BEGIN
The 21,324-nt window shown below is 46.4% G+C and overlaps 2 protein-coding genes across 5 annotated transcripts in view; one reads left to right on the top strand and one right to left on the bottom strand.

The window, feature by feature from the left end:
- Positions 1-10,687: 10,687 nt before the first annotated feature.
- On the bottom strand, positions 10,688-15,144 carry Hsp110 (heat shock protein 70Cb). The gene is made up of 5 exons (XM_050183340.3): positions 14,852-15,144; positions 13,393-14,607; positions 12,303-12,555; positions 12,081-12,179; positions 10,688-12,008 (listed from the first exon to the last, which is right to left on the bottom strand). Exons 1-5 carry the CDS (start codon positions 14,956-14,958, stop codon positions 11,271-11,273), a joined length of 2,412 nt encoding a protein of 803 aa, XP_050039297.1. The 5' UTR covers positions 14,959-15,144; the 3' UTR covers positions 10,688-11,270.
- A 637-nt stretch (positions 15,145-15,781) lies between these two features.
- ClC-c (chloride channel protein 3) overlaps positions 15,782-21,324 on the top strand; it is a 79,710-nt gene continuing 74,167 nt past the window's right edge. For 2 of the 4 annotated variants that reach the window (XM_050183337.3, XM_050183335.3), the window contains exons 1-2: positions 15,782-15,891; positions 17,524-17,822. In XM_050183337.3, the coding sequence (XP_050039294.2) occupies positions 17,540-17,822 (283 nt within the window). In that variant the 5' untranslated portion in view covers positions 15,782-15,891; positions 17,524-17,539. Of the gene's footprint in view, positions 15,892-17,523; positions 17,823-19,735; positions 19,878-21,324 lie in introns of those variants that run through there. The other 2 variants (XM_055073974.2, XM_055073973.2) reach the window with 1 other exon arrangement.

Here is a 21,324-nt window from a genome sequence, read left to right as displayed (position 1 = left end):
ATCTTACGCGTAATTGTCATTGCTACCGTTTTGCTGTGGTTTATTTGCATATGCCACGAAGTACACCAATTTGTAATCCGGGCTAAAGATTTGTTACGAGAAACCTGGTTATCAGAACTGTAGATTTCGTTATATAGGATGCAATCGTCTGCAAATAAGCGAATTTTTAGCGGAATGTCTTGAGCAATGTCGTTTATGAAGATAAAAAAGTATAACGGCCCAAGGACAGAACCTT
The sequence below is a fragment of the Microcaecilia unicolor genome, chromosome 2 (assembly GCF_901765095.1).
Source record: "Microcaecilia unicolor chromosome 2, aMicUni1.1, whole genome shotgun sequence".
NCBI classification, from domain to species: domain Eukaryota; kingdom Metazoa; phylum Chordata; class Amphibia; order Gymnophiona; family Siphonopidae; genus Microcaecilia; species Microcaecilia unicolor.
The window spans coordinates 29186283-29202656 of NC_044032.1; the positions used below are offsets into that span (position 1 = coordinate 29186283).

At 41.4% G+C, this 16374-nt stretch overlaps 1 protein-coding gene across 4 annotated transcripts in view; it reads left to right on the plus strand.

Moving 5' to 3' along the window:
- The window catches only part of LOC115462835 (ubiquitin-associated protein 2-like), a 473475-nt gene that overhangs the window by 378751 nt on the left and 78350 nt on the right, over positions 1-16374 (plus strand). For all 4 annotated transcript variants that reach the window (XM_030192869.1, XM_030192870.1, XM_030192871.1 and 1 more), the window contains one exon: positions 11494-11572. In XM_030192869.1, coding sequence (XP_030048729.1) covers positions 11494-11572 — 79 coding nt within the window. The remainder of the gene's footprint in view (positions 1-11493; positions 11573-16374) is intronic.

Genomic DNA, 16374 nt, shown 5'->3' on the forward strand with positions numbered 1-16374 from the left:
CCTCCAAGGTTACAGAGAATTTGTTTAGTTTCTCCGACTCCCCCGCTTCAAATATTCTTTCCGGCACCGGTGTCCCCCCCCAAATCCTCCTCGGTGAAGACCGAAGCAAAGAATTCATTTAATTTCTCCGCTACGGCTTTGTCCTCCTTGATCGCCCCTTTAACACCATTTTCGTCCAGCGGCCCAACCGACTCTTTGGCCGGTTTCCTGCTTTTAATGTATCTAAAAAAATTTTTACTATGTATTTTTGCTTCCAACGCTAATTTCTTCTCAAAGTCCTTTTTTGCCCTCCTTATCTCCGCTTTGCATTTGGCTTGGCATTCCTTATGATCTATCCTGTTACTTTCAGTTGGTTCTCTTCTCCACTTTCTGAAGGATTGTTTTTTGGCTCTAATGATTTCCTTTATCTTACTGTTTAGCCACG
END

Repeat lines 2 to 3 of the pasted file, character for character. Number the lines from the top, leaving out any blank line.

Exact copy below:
The window, feature by feature from the left end:
- Positions 1-10,687: 10,687 nt before the first annotated feature.